As with anything, it helps to talk to someone who’s done it before. And so at the weekend, we drove two hundred kilometres north to Whanganui to talk to Kate’s mum, Sue, who has recently returned from Sri Lanka.
The first thing we noticed was the bright Buddhist flag fluttering outside the front door. Blue for compassion, red for the Blessings of Practice, and orange for wisdom. Next we spotted the green packets of leaf tea displayed on the kitchen bench. And then in full glory, the teapot, lid off, ready and waiting…
“Did I tell you no one in Sri Lanka uses teabags?” Sue tipped hot water into the teapot, then clanked in a teaspoon. “I bought this stuff direct from the plantation. You’ve never tasted tea until you’ve tried leaf.”
She let the tea brew for the requisite number of minutes, then expertly filled three cups – exquisite china from her mother – with dark black liquid. It smelt of earth and tannin and stiff old shoe laces, not your regular Gum boot. And as it swirled around inside my mouth, coating my teeth and dissolving my tongue, it tasted of all the teapots in Sri Lanka, a full and fearsome vintage, especially without milk or sugar.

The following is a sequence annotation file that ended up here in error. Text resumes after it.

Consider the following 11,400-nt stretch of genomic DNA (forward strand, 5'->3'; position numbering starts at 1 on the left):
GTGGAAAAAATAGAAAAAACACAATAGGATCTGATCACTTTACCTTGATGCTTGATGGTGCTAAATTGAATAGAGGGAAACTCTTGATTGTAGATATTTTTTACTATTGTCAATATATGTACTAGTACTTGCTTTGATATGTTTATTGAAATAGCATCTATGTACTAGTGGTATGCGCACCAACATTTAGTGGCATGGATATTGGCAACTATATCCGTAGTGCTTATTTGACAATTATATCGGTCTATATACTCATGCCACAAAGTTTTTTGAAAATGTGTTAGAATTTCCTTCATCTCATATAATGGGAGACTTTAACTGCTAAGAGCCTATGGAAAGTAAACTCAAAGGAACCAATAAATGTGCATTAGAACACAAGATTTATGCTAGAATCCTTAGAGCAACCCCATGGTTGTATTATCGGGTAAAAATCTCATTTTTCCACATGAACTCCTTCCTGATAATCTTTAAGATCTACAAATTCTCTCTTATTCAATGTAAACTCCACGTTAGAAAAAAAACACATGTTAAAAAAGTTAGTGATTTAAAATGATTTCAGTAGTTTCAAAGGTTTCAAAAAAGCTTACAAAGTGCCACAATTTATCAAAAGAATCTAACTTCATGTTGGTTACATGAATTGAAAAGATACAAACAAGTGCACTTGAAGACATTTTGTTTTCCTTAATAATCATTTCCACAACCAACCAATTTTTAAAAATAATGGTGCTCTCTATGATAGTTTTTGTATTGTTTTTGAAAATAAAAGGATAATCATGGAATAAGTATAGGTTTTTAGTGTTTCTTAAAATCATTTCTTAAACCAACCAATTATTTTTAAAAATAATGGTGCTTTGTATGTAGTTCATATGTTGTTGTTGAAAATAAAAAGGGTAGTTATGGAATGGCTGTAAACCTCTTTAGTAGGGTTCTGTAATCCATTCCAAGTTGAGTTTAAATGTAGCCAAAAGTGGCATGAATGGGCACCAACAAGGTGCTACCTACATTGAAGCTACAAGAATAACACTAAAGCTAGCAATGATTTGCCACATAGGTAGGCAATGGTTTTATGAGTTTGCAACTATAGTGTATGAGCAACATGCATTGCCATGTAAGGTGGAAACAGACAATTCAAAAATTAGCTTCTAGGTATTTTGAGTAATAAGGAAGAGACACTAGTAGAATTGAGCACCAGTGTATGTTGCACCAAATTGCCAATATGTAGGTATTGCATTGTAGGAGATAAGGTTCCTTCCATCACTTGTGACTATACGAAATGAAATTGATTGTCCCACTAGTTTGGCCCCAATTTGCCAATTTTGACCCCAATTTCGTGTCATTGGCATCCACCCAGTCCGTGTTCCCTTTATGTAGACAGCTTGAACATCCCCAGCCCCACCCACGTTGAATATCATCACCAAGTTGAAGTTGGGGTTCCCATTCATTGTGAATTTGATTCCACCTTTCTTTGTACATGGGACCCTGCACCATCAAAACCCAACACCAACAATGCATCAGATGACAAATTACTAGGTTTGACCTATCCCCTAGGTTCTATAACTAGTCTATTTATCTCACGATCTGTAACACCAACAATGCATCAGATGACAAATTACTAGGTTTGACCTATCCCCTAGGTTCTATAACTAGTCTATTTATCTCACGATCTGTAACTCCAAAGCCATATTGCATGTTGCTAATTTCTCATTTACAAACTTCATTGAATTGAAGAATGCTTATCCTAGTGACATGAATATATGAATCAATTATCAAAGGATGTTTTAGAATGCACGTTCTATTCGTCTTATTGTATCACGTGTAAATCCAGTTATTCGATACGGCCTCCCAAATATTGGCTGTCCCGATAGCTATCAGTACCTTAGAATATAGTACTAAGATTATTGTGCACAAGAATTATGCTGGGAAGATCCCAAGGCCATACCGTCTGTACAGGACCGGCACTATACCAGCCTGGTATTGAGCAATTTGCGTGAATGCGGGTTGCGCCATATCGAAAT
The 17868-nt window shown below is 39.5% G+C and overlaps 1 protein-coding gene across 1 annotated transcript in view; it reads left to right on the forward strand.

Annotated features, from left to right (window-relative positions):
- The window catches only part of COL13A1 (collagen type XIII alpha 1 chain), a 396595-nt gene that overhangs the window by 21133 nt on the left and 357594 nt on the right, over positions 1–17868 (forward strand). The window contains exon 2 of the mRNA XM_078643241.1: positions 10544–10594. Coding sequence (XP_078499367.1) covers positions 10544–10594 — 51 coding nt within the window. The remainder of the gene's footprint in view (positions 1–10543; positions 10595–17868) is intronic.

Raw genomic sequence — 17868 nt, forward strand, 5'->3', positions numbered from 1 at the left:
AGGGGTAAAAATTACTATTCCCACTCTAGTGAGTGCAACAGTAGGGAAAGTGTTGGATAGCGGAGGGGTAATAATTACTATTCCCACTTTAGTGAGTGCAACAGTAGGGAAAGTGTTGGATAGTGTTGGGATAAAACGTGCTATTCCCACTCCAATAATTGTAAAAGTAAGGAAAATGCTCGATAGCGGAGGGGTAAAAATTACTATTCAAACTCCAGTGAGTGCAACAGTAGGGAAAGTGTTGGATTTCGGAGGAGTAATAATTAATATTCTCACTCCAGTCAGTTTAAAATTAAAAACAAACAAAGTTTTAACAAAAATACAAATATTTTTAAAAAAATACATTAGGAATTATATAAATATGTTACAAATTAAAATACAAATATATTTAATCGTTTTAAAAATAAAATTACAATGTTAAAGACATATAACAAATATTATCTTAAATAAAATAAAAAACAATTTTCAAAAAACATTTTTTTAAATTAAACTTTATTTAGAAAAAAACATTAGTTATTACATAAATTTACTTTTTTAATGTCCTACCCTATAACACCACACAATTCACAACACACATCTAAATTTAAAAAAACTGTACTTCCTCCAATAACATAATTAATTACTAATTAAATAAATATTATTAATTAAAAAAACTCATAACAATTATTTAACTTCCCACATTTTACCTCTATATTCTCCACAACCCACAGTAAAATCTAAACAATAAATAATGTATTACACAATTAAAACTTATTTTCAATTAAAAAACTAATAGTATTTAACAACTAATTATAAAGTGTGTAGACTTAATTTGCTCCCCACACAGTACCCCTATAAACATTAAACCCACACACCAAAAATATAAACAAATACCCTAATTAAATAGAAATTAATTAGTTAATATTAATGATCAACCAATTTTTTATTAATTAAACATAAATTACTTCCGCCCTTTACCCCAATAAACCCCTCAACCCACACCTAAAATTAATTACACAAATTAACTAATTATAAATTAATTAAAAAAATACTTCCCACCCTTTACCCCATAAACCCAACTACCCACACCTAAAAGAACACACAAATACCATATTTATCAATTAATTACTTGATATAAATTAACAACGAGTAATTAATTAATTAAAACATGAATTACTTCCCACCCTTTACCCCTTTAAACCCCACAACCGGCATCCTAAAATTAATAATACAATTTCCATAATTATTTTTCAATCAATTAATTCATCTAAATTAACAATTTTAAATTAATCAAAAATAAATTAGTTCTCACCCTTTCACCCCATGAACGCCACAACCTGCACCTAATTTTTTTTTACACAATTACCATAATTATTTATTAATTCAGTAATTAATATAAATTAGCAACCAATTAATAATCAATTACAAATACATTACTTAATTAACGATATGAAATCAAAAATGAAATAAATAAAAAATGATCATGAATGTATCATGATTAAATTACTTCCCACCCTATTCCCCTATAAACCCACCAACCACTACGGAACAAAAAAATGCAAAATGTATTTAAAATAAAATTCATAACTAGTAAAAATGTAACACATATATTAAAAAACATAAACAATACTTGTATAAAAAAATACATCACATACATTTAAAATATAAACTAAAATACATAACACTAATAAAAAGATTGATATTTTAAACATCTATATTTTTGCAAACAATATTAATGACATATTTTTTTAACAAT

“What do you think?” Sue eyed me expectantly. “Is it your cup of tea?”
“It’s quite strong, isn’t it?” I gulped and finished my cup. The liquid – raw and brackish, autumn leaves burnt and brewed – slugged down my throat. I probably wouldn’t be able to move for a minute or two, as long as it took to devour a rich tea biscuit or two, a couple of Scottish shortbreads. Hopefully there were a few lighter teas over there. Green or Earl Grey. Otherwise, after four weeks of this stuff, I’d be talking through a sieve in a harsh november whisper.
“You’ll get used to it.” Sue moved over to the bench. “Now can I pour you another?”